A number of new forms of transport had been introduced into Newcastle at various stages of the nineteenth century. However, by the late nineteenth century services such as the omnibus, which had been introduced earlier in the century, simply could not keep up with the demands of the spreading population. The development of suburban railway lines and cheaper fairs did ease the problem somewhat, but the introduction of the horse tram proved just as effective. The horse tram was introduced into Newcastle in 1879 and leased by the corporation to a private company. By 1887 trams were running throughout the urban area of Newcastle whilst in many industrial areas steam trams were widely used.
This song gives an account of a trip to Newcastle to see the new trams. The song is very Irish in style, especially in the rhyming couplets, and the metre is very similar to the song 'The Waterford boys'.
The song forms part of a selection of songs by local pitman Marshall Creswell. The book was published in Newcastle in 1883 by J.W. Chater. Many of the songs deal with the topics of the day such as 'The Grainger Monnymint', 'The North Durham election', whilst others such as 'A modest appeal', touch on working and domestic life. Interestingly the collection also contains a number of songs relating to sea voyages, undoubtedly inspired by the pitman's journey to Borneo. All of the songs in this collection are written in local dialect.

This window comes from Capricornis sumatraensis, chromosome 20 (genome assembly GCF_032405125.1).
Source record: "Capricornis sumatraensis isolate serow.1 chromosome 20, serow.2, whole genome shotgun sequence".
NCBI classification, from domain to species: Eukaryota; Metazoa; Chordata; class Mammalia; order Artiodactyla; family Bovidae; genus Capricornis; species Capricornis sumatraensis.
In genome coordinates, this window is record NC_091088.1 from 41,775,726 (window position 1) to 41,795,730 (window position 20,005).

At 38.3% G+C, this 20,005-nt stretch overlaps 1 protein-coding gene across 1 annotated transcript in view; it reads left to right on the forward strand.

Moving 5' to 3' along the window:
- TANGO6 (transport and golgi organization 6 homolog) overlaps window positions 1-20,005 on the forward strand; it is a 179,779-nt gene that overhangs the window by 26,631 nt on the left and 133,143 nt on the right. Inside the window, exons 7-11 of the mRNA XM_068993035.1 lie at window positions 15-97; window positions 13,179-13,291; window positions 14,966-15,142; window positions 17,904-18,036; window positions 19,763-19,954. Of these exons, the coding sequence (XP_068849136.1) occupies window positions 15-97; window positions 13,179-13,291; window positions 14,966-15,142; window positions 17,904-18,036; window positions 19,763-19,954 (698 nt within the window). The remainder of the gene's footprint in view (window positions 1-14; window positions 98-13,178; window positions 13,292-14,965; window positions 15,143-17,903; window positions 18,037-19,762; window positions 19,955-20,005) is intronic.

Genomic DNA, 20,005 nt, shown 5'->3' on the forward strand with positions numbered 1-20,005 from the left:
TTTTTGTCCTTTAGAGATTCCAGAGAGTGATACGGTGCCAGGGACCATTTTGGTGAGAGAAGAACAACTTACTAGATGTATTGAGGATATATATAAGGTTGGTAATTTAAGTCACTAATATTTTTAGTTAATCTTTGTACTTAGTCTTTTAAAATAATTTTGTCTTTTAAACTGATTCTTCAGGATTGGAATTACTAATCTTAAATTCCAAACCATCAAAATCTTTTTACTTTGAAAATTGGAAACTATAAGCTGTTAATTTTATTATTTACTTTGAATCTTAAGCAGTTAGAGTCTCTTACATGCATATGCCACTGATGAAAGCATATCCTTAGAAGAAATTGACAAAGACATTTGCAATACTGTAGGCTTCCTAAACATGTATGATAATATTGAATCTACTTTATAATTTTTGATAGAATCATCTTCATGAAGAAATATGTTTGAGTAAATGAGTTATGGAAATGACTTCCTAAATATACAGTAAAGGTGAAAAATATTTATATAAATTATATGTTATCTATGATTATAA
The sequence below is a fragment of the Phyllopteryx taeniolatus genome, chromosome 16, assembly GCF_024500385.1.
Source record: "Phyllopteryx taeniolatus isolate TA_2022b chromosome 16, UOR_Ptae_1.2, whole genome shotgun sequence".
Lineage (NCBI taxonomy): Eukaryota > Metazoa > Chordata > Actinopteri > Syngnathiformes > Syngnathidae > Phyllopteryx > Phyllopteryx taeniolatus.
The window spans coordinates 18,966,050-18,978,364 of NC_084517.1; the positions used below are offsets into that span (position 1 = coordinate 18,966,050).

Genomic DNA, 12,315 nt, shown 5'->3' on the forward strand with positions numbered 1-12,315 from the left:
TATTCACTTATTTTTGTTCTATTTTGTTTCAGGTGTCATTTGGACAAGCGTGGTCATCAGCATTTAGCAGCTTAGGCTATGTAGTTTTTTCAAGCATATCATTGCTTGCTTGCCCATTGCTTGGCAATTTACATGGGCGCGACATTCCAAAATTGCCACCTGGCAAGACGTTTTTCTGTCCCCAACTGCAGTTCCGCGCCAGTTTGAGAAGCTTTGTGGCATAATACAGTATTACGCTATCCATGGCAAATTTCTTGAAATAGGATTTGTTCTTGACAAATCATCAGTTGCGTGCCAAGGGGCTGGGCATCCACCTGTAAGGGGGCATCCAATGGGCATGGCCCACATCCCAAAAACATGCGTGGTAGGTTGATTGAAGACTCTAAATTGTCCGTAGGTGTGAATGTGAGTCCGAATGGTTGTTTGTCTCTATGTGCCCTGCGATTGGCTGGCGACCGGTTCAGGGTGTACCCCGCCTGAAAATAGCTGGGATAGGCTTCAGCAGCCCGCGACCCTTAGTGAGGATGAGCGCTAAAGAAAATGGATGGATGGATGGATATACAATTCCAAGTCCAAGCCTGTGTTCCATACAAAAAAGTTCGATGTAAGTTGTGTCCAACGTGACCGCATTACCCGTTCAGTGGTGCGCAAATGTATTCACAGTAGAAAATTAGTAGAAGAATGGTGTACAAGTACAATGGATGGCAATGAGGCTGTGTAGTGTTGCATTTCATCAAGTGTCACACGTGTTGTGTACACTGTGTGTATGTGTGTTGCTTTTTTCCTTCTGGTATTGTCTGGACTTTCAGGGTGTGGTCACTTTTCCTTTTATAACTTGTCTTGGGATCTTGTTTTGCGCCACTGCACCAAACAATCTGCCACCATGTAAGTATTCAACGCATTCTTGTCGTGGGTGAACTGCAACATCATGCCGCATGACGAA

The author, Marshall Cresswell, was born on the 18th January, 1833, in the village of Fawdon Square. After a brief education Marshall was sent to work in the pits at the age of nine years old. Following appointments at numerous pits in Northumberland and County Durham the author learned of a local coal owner, William Coulson, who required three men to go to Borneo as sinkers. Jumping at the opportunity Cresswell set sail and proceeded to encounter ship wrecks, storms and dangerous natives, an account of which is given in this collection. Marshall Cresswell returned from his voyages and commenced work in the pits, writing various songs and recitations for print, chiefly in Chater's publications.